Scalia challenges the Court's finding that the Trial Court made two errors determining prejudice. As noted above, Scalia says the Trial Court made judicial findings and did not engage in making assumptions. Scalia gives deference to the Trial Court.

Then Scalia feathers his argument claiming the Court's second error is encased within the first. The Court claims, says Scalia, that the Trial Court limited its prejudice inquiry under Strickland where there was little or no mitigation evidence presented. The Supreme Court holds that the Trial Court erred by determining that presentation of some mitigation evidence foreclosed further prejudice inquiry. Scalia says that is not a fair reading of the case. "The state court did not hold that a defendant could never suffer prejudice whenever his counsel provided any mitigation evidence."

That appears to me as a distinction without a difference. During the postconviction phase of the case the defense is making its last arguments. Habeas Corpus relief does not provide for more than one bite at the apple. When the Appellate Court held that Sears' was not prejudiced by his attorney's ineffective assistance, they held that Sears, absent relief from the Federal Judiciary, could never suffer prejudice in this case.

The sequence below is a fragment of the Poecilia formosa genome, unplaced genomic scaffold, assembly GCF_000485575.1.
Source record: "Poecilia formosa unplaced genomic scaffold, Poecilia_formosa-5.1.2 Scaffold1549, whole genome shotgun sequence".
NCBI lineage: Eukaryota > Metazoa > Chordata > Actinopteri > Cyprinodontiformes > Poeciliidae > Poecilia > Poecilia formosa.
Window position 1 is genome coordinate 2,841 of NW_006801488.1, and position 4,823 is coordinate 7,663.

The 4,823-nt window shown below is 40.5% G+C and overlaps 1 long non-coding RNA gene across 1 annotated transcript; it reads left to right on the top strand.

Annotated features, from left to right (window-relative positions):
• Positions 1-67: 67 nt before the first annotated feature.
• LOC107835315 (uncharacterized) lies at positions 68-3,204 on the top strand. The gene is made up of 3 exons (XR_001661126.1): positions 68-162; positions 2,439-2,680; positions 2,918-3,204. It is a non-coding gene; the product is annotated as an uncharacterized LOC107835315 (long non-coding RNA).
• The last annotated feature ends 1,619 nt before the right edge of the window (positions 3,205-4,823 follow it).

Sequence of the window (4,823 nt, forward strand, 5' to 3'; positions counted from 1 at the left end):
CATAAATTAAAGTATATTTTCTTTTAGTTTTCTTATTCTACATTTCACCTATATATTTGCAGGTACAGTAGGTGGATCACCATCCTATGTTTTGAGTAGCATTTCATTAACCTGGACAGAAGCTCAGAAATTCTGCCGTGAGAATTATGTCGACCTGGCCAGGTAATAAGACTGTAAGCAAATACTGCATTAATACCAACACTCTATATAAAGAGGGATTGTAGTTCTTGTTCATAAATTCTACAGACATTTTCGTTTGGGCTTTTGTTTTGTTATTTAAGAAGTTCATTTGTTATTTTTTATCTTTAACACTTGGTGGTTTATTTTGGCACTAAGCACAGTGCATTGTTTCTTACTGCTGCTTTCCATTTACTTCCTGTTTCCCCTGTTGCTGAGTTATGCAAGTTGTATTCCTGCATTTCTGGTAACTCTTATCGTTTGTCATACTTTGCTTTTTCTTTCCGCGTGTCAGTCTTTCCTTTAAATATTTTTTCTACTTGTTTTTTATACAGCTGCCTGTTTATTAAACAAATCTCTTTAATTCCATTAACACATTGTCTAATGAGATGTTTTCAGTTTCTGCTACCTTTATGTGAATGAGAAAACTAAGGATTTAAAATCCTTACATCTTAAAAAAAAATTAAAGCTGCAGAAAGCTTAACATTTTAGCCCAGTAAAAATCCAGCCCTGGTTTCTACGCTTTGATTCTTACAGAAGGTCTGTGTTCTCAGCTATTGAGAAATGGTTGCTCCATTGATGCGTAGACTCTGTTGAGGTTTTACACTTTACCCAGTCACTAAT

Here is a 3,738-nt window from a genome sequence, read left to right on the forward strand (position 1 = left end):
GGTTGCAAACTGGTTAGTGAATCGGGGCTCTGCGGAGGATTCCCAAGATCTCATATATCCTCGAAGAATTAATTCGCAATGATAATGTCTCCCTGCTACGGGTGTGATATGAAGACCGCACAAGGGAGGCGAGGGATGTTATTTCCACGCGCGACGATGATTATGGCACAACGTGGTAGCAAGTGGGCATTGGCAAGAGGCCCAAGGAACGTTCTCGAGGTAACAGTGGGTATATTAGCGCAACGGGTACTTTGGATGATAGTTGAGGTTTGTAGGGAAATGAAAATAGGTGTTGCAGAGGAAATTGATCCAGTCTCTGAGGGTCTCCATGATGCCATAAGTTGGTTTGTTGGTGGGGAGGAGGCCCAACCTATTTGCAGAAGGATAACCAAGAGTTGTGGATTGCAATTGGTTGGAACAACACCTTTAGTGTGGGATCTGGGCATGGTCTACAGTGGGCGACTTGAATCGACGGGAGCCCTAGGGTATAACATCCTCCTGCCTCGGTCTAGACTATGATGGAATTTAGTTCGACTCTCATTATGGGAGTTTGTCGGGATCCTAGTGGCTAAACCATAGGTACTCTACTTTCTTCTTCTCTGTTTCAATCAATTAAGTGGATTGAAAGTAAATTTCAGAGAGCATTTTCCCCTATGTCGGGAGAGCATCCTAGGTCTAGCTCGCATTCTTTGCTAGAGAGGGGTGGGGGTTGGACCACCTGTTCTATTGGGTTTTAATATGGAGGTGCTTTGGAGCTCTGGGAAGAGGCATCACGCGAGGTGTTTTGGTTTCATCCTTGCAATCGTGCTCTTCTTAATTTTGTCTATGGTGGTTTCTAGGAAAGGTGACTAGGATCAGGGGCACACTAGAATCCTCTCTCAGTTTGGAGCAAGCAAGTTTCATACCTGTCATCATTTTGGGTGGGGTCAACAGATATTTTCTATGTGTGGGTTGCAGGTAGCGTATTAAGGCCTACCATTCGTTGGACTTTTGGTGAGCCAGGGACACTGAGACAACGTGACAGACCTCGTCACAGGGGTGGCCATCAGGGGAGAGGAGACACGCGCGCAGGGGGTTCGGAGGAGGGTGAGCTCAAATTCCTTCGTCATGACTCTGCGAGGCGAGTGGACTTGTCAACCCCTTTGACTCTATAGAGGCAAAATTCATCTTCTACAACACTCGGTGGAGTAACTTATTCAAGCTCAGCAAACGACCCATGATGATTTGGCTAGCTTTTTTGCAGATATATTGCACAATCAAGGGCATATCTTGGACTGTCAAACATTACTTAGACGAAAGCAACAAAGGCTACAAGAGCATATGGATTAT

A word about jurisdiction, the Court addressed the subject in footnote one. "Although this is a state-court decision, it resolved a federal issue on exclusively federal-law grounds. We therefore have jurisdiction. 28 U. S. C. §1257; see also Padilla v. Kentucky, 559 U. S. ___ (2010) (reviewing state postconviction decision raising Sixth Amendment question)."